First things first, always inspect your vehicle. Walk around your car. Check for fluid leaks, busted lights and loose wires. Test your tyre pressure and wheel alignment. Check your radiator. Do not just jump into the driver’s seat and drive away. Address any car problem before you leave your parking space.

Keep the windshield clean. Wash your windows and remove the dust and smudges. Invest in a windshield water repellant so you’ll have clear vision even in heavy rain. Good vision is the first rule in safe driving.

Exercise utmost caution when it’s raining. Road conditions during stormy weather may confuse you. Drive a bit more slowly so you can react better to road conditions and what other motorists will do on the road.

Anticipate when you need to make a full stop. Wet brakes are troublesome because they won’t work even if you step on them. Step on the brakes lightly even if you’re still some distance away. Then increase pressure gradually till you make a complete stop. After going through a puddle, step on your brakes repeatedly to dry your rotors. This will prevent you from skidding or losing control.

Don’t tailgate. Make sure you can always see the tail lights of the car in front of you. Better yet, make it a habit to see the whole car in front of you up to the bottom of its rear tires. You need distance to react to what the car in front of you will do. Tail gating even when it’s not raining is a bad idea.

Use your lights and signals. As soon as it starts to rain, turn on your head lights. If you can’t see the road ahead, turn on your hazard lights. Play it safe and honk your horn when passing another vehicle.

Protect your under belly. Floods, mud and splashes, if left alone, will cause rust to form in your car and hamper your car’s performance. Rust proof your car and make sure you do this regularly. Spray a rust-inhibiting chemical on the underside and other rust-prone areas. It may cost a little more, but you will prolong your vehicle’s life and keep it working like new. This will give you peace of mind in the long run.

Avoid flooded areas if you can. Turn on your FM radio to know where the floods and traffic are. If for some reason you find yourself in a flooded street, stay in the middle portion of the road. It has the least water build-up. If floodwaters are too deep, pull over or park somewhere. Don’t risk being submerged in flood waters or have your engine conk out.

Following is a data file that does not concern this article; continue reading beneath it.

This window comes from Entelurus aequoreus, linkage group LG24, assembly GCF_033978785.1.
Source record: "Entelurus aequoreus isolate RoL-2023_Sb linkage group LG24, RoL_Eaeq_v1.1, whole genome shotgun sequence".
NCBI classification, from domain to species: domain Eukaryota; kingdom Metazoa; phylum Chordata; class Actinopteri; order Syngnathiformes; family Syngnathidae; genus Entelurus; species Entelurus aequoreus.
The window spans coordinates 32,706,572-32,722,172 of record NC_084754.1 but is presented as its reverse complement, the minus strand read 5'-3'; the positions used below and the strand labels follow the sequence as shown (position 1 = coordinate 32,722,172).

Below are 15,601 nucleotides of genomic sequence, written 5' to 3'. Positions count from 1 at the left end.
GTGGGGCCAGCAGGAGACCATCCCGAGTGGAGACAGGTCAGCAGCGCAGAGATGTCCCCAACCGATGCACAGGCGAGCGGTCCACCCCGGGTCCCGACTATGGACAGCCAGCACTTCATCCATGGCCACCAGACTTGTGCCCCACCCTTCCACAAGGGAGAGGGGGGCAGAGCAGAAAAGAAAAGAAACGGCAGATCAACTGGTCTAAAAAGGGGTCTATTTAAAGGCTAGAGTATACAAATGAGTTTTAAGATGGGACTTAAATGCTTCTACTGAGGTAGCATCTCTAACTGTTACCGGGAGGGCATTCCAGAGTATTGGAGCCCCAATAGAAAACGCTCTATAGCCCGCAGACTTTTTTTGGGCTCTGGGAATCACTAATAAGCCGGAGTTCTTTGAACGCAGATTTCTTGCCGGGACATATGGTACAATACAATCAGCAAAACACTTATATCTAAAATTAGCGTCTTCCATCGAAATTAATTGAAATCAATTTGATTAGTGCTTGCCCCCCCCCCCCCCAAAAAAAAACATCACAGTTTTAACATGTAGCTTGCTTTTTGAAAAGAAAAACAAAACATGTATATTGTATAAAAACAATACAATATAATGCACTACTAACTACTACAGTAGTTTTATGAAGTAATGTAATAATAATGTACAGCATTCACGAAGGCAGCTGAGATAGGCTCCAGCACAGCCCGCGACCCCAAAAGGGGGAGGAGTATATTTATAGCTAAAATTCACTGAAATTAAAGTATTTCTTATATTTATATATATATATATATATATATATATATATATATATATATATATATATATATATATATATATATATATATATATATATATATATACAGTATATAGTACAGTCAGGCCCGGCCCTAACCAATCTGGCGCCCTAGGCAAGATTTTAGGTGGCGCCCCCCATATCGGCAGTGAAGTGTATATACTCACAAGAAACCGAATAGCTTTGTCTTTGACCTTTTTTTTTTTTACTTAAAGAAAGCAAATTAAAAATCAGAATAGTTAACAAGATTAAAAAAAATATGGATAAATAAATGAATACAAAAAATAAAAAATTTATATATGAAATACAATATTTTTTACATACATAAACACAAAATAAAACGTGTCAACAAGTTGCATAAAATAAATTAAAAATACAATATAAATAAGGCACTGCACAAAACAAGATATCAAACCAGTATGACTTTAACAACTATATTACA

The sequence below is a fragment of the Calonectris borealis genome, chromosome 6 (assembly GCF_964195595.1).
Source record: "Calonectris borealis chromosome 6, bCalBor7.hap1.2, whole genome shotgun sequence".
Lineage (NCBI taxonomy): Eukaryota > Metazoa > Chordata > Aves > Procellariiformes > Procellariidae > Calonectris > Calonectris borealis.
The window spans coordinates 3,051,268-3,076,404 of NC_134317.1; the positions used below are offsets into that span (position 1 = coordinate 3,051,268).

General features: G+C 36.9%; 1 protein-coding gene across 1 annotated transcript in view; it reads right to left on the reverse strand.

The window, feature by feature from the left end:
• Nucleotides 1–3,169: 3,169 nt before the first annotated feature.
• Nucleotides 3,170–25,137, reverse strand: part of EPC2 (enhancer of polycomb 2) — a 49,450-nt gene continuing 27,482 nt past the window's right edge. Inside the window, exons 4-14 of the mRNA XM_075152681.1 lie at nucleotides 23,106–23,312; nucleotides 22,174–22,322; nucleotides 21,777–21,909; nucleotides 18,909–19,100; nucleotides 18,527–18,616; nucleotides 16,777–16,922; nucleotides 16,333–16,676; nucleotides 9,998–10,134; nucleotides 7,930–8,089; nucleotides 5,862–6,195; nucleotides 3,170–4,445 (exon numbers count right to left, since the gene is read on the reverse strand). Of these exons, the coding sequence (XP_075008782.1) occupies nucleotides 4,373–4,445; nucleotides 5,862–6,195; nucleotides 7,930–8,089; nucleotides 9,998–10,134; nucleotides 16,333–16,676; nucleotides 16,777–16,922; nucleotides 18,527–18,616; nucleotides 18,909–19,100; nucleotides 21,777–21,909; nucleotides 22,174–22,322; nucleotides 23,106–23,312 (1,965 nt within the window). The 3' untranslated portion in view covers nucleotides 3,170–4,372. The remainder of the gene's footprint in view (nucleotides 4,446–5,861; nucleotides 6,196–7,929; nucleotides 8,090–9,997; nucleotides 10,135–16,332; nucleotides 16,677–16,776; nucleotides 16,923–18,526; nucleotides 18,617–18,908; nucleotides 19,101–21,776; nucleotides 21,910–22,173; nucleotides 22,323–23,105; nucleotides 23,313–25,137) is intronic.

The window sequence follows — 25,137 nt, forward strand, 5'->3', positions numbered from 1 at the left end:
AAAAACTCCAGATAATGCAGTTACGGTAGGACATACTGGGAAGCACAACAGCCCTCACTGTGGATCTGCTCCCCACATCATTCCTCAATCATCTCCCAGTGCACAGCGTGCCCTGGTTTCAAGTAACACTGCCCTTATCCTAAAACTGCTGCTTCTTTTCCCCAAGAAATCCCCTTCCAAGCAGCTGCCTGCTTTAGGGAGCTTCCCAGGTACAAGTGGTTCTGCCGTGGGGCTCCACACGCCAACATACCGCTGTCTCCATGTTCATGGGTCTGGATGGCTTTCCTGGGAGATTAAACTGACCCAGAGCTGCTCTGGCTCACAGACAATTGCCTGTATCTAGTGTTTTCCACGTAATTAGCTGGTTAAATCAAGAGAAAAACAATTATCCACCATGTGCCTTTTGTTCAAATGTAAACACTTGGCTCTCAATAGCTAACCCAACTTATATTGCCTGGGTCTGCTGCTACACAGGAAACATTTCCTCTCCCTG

Play it safe by using the right tires. Some tyre models are made specifically for rainy weather. Use these during the monsoon season to better avoid slipping, hydro-planing, and to get good traction on slippery terrain. Get a tyre with good traction and that can brake well on wet surfaces. Look for models that offer better grip, longevity and increased safety.

And yes, always make sure you have an umbrella in your car.
Drive Safe,
350Z
 
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These are some useful tips shared by Michelin.


Drive Safe,
350Z
Use your lights and signals. As soon as it starts to rain, turn on your head lights. If you can’t see the road ahead, turn on your hazard lights. Play it safe and honk your horn when passing another vehicle.
Actually, Hazard lights are like a menace. Some people turn it on when there is a slight drizzle.
Please, Hazard lights are to be used only when your car is at a halt or when you want other motorists to slow down.
This is creating more accidents these days due to misuse. We won't know whether the car has turned on the indicator or not!
 
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I was in Kerala last week, where downpour has already started. I was on my way back to home after a function in our Swift along with family. The sole of the flotter I was wearing was wet and got slipped of from the clutch pedal and the car got stopped with a heavy jerk (Needless to say I was in the middle of a gear shift). It was late at night and fortunately there were no other vehicles tailgating, which helped without any mishaps.
Lesson learned: Keep a separate pair of footwear inside car for driving in monsoon. At least keep a cloth or cotton waste to wipe off any water and sludge from your footwear.

PS: Another rainy day a coconut had fallen infront of my car, it bounced back from road and hit my number plate (Ooh, thankfully just number plate!). I think there is no remedies for this issue available. Driving vigilant, driving slow or fast are not going to help [lol].
 
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Maintaining car in rainy season

Hello TAIgers,

I got two cars used only by me, a hatch and a sedan. My overall driving in monsoon is very less, roughly 20km/day. Most of the time I use hatch since it is easy to use in city. So sedan remain mostly inside the garage away from moisture except when I go for long drives which is at the most once in month.

So my question is,

1. Using sedan once or twice in a month during rainy season will affect it anyway?

2. Instead of using hatch what if I use sedan couple of times in a week. This will make it run for ~30km/week but because of this it will remain wet and rusting issues etc.